DEFINITION of ‘Federal Deposit Insurance Corporation (FDIC)’
The Federal Deposit Insurance Corporation (FDIC) is an independent federal agency insuring deposits in U.S. banks and thrifts in the event of bank failures. The FDIC was created in 1933 to maintain public confidence and encourage stability in the financial system through the promotion of sound banking practices. As of 2018, the FDIC insures deposits up to $250,000 per depositor as long as the institution is a member firm. It is critical for consumers to confirm if their institution is FDIC insured.
BREAKING DOWN ‘Federal Deposit Insurance Corporation (FDIC)’
The primary purpose of the Federal Deposit Insurance Corporation (FDIC) is to prevent “run on the bank” scenarios, which devastated many banks during the Great Depression. For example, with the threat of the closure of a bank, small groups of worried customers rushed to withdraw their money. After fears spread, a stampede of customers, seeking to do the same, ultimately resulted in the bank being unable to support withdrawal requests. Those who were first to withdraw their money from a troubled bank would benefit, whereas those who waited risked losing their savings overnight. Before FDIC, there was no guarantee for the safety of deposits beyond the confidence in the bank’s stability.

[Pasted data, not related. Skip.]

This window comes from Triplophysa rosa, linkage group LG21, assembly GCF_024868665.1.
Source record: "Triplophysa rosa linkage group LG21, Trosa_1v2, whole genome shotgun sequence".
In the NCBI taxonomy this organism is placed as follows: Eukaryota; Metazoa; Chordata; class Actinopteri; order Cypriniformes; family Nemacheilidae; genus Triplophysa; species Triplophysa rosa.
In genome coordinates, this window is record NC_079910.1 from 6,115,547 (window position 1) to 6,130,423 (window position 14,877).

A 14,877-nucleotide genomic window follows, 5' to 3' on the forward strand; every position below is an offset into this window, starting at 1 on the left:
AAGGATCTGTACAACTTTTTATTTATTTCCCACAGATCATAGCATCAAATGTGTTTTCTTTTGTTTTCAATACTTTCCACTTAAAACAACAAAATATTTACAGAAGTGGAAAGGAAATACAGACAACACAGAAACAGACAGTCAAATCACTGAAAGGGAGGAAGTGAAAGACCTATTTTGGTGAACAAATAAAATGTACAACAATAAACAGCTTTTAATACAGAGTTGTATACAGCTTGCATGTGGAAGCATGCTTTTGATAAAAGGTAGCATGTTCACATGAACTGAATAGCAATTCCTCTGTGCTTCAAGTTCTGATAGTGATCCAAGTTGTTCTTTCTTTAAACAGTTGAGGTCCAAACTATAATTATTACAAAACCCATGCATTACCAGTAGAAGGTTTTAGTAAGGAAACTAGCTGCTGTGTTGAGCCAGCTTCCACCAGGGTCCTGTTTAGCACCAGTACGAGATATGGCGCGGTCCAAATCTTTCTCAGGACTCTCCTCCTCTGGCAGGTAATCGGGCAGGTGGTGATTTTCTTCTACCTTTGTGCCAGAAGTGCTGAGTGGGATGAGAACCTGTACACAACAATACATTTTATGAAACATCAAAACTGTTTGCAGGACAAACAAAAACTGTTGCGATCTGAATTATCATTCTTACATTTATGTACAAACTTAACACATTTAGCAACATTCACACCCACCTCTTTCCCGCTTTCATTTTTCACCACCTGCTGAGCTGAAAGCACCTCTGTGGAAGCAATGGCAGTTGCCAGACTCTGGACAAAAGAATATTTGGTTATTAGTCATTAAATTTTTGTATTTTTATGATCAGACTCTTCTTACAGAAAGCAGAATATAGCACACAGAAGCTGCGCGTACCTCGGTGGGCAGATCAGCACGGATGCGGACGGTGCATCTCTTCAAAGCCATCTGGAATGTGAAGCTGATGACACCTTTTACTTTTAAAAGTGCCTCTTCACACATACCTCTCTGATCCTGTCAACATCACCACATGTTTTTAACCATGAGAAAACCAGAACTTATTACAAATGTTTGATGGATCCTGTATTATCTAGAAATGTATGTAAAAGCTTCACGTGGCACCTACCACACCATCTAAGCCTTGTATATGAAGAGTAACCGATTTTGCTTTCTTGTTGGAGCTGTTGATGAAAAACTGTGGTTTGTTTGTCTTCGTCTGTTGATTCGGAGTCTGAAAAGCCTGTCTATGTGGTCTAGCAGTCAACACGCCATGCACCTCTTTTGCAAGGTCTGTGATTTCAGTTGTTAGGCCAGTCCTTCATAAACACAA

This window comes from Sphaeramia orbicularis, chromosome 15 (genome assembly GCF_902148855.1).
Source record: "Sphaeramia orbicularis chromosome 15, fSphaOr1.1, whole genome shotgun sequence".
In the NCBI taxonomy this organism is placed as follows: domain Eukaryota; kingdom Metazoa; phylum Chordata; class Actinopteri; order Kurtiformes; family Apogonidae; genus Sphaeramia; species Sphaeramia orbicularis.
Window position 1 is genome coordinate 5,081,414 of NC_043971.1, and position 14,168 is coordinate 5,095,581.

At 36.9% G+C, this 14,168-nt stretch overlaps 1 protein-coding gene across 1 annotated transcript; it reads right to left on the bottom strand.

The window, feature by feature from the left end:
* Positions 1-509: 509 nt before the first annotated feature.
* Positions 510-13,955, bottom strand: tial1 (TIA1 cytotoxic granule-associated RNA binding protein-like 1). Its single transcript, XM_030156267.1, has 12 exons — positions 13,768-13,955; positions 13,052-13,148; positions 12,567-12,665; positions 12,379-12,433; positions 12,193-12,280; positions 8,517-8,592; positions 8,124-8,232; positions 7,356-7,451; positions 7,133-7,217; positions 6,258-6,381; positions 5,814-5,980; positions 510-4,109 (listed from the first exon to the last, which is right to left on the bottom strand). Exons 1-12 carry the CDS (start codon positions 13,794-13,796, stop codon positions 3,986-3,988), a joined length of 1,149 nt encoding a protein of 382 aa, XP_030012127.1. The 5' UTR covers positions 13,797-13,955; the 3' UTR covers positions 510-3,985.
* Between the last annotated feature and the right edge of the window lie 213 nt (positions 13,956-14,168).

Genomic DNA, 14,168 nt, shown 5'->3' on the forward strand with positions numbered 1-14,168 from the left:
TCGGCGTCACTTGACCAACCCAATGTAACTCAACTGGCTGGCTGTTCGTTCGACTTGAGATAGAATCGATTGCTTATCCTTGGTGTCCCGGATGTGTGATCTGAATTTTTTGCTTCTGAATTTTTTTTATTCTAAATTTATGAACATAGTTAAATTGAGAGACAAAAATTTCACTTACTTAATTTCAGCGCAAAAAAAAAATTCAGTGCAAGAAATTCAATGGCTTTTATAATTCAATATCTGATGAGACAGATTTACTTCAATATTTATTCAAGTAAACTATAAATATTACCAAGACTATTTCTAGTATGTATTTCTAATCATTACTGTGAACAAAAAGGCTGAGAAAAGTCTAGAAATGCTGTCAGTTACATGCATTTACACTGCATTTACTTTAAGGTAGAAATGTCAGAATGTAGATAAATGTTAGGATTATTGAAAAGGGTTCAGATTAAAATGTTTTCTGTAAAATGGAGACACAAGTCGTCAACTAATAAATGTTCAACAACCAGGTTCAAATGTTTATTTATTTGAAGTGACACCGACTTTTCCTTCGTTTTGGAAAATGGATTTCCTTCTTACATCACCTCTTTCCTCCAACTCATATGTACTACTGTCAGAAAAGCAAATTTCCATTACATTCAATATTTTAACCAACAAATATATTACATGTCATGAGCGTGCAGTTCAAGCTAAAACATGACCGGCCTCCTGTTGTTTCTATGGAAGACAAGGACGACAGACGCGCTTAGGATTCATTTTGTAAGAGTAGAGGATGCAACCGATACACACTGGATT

The FDIC Difference
Because practically all banks and thrifts now offer FDIC coverage, many consumers face less uncertainty regarding their deposits. In case of bank failure, the FDIC covers deposits up to $250,000, which is adequate for the majority of depositors. As a result, banks have a better opportunity to address problems under controlled circumstances, without triggering a run on the bank.
FDIC Covered Accounts
Checking accounts, savings accounts, certificates of deposit (CDs) and money market accounts are generally 100% covered by FDIC. Coverage extends to trust accounts and individual retirement accounts (IRAs), but only the parts that fit the type of accounts listed previously.
FDIC insurance does not cover products such as mutual funds, annuities, life insurance policies, stocks, or bonds. The contents of safe-deposit boxes are also not included in FDIC coverage. Cashier’s checks and money orders issued by the failed bank remain fully covered by FDIC.
Eligible business accounts from a corporation, partnership, LLC or unincorporated organization at a bank are FDIC-covered.
Contacting the FDIC
A customer can file a claim with FDIC as early as the day after a bank or thrift folds. The request can be submitted online through the FDIC website. By calling 877-275-3342 (1-877-ASKFDIC), bank customers can receive personalized assistance at no cost.
Note that FDIC only insures against bank failures. Instances of fraud, theft, and similar loss are handled directly by the institution. The FDIC has no jurisdiction over identity theft.